Why Die Hard Is The Ultimate Christmas Film

Photo: Courtesy 20th Century Fox; designed by Jenny Kraemer.
A few years ago I had a roommate who admitted that she had never seen Die Hard. As someone who tries in vain to work "come out to the coast, we'll get together, have a few laughs" into any casual conversation, I was baffled and a little bit outraged.
"What? Not even at Christmas?" I asked, incredulous. It was her turn to be baffled. "What's Die Hard got to do with Christmas?"
Here's what. On its face, the 1988 film might seem like just another action hero flick in which a no-nonsense protagonist single-handedly defeats evil terrorists while flashing his biceps and dropping one-liners. The fact that it — and the Roderick Thorp book that inspired it, 1979's Nothing Lasts Forever — is set during an office party on Christmas Eve could be incidental. However, the stakes would certainly not be as high if all this mayhem was going down during Ellis' going-away blowout or some generic cocktail party. It's not just about saving these office workers — it's about saving Christmas.
The film takes pains to remind us that it's that special time of year. It may be sunny Los Angeles, but twinkling lights and Christmas decorations are everywhere. John McClane wants to hear Christmas music; Argyle gives him Run DMC's "Christmas in Hollis," a.k.a. the Die Hard of Christmas carols. Sergeant Al Powell hums carols to himself before ending up in a Twinkie sandwich. Flashes of red infiltrate just about every shot, giving even the most violent scenes a festive touch. Don't tell me you've never noticed the persistent Santa-on-his-sleigh jingling that scores several scenes.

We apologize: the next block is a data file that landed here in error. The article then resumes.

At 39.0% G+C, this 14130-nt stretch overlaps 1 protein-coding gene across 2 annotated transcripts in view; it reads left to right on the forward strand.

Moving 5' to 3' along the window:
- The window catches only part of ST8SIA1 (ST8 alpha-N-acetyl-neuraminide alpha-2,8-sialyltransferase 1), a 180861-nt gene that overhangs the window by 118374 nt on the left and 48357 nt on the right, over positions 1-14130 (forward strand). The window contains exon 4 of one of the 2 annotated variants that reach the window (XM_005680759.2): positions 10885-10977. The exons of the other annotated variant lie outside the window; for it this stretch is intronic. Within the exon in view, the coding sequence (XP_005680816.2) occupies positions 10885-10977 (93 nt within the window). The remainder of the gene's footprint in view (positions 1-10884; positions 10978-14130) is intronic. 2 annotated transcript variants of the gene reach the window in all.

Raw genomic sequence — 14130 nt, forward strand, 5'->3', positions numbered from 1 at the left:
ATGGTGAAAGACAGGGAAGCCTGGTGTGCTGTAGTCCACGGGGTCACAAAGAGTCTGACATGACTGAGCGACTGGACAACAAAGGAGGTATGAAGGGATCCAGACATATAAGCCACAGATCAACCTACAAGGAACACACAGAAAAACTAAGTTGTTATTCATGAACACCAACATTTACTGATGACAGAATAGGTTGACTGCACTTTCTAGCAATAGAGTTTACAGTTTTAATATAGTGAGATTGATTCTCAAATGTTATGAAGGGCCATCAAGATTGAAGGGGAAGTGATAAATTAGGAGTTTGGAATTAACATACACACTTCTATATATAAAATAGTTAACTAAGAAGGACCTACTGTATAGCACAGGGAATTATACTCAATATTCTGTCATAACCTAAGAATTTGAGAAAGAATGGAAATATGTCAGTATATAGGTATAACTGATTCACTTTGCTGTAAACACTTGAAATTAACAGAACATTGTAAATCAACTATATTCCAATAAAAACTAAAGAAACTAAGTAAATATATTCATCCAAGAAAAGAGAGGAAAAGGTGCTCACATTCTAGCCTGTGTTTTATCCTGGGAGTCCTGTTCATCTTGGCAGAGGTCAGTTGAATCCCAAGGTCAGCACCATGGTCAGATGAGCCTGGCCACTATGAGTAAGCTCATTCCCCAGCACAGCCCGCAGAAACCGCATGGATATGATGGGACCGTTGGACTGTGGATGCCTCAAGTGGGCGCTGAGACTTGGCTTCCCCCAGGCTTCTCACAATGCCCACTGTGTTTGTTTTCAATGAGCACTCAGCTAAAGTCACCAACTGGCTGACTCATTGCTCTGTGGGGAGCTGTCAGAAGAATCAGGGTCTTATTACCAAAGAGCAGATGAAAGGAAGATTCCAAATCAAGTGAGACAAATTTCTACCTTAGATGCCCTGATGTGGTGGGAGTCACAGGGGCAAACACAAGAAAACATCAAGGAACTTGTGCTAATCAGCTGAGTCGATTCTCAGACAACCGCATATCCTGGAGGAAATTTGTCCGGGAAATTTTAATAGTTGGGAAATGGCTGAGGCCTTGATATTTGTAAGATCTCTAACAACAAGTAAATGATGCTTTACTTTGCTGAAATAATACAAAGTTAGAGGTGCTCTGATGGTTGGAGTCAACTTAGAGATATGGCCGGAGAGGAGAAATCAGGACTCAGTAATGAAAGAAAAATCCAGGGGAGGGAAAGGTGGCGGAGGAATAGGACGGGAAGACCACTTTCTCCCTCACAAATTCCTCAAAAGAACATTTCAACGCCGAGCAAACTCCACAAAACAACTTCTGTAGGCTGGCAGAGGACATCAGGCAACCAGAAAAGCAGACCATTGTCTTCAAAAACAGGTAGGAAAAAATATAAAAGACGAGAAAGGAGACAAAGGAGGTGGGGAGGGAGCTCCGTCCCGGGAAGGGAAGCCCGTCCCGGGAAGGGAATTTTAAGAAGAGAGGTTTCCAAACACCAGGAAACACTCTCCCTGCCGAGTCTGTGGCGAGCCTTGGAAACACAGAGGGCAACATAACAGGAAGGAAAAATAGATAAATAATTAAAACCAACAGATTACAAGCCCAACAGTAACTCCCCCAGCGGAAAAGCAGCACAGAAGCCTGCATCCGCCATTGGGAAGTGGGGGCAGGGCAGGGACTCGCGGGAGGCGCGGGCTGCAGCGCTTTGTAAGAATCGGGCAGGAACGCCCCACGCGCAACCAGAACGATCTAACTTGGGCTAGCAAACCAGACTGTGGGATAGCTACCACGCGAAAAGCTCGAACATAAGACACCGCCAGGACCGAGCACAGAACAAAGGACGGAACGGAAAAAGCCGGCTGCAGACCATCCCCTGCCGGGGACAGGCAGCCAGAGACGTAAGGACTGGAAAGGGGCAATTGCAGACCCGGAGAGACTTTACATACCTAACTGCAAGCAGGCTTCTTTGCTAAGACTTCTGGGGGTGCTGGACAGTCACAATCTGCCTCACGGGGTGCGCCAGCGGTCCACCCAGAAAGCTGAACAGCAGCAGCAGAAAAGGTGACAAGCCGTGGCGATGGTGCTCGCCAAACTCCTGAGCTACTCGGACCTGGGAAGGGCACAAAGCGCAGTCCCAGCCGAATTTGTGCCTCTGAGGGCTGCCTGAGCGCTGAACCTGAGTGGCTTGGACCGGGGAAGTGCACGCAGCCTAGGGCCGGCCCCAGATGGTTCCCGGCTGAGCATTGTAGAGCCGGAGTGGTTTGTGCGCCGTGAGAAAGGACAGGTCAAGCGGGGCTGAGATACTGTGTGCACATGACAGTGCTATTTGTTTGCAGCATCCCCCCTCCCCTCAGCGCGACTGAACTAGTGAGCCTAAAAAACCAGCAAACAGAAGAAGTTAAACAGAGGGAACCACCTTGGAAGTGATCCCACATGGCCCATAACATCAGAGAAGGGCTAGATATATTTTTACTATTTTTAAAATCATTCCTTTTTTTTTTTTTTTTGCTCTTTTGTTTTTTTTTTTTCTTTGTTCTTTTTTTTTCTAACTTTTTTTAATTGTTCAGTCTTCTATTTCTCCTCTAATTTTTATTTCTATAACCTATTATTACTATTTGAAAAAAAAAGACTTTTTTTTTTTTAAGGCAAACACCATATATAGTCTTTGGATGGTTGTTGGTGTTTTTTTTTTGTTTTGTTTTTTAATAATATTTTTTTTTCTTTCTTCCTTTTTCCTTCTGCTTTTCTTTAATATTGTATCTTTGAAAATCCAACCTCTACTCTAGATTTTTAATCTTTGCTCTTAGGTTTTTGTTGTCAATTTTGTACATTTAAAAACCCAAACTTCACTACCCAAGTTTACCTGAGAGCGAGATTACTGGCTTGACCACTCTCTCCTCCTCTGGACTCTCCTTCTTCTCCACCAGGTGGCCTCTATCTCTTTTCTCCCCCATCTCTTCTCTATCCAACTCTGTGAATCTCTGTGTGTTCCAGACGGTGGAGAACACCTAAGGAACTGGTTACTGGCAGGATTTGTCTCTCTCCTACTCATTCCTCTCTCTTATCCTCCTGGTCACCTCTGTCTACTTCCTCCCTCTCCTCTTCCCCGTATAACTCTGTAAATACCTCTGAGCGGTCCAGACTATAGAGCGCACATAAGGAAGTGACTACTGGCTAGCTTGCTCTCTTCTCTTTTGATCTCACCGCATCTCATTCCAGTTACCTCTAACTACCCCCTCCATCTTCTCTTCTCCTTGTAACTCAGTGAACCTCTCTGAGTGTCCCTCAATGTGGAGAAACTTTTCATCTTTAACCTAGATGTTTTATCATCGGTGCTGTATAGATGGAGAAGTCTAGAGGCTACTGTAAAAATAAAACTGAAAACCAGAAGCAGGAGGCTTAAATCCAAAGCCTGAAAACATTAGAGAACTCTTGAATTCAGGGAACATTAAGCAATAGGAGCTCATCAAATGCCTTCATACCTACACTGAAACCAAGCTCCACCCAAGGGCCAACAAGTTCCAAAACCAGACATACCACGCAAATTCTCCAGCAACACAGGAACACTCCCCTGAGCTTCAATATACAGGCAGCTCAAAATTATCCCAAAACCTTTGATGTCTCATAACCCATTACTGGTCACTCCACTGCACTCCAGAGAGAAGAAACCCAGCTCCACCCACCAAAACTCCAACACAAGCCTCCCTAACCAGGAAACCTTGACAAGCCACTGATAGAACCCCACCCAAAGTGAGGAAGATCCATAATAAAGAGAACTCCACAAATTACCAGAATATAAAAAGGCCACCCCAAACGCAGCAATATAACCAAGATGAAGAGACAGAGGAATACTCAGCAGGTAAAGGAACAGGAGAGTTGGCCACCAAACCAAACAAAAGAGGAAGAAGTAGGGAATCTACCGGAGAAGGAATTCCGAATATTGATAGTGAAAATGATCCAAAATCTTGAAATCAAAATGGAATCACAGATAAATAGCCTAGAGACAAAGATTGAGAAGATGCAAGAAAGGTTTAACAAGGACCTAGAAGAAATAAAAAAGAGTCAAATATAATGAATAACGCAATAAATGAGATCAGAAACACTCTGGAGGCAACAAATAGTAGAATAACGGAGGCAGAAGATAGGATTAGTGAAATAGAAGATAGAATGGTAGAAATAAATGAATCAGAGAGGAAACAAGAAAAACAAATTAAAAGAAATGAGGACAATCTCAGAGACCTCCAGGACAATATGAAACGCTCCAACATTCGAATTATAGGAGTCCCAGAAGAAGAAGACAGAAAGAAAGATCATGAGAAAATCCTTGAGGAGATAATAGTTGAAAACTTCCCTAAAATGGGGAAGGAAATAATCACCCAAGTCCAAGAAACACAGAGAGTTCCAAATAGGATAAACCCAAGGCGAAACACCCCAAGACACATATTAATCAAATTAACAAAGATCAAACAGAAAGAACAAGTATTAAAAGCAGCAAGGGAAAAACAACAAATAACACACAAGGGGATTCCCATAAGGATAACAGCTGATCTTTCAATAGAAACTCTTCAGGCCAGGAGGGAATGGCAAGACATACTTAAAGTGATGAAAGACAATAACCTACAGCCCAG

Even the terrorists are feeling festive. Hans Gruber says it's the time of miracles. Theo quotes "'Twas the Night Before Christmas." Then there's Tony, the ill-fated terrorist who winds up with a broken neck, a Santa hat, and a sweatshirt scrawled with "Now I have a machine gun. Ho-ho-ho."
No, it's not It's a Wonderful Life — the most beloved film about a botched suicide attempt to date. Santa isn't the hero, nor are there any cute elves or reindeer or other holiday film tropes. But, is it not festive? Is it not heartwarming? (I still well up every time Bruce Willis hugs Al and emits that guttural cry-laugh.) Does it not make you believe that extraordinary things can happen at Christmas — and that everything will be alright in the end? Is it not more or less Home Alone for adults, only bloodier and with better-looking criminals?
Traditionalists can have their "Teacher says, 'Every time a bell rings an angel gets his wings.'" I'll keep my "Yippee-ki-yay muthafucka." Santa gets it.

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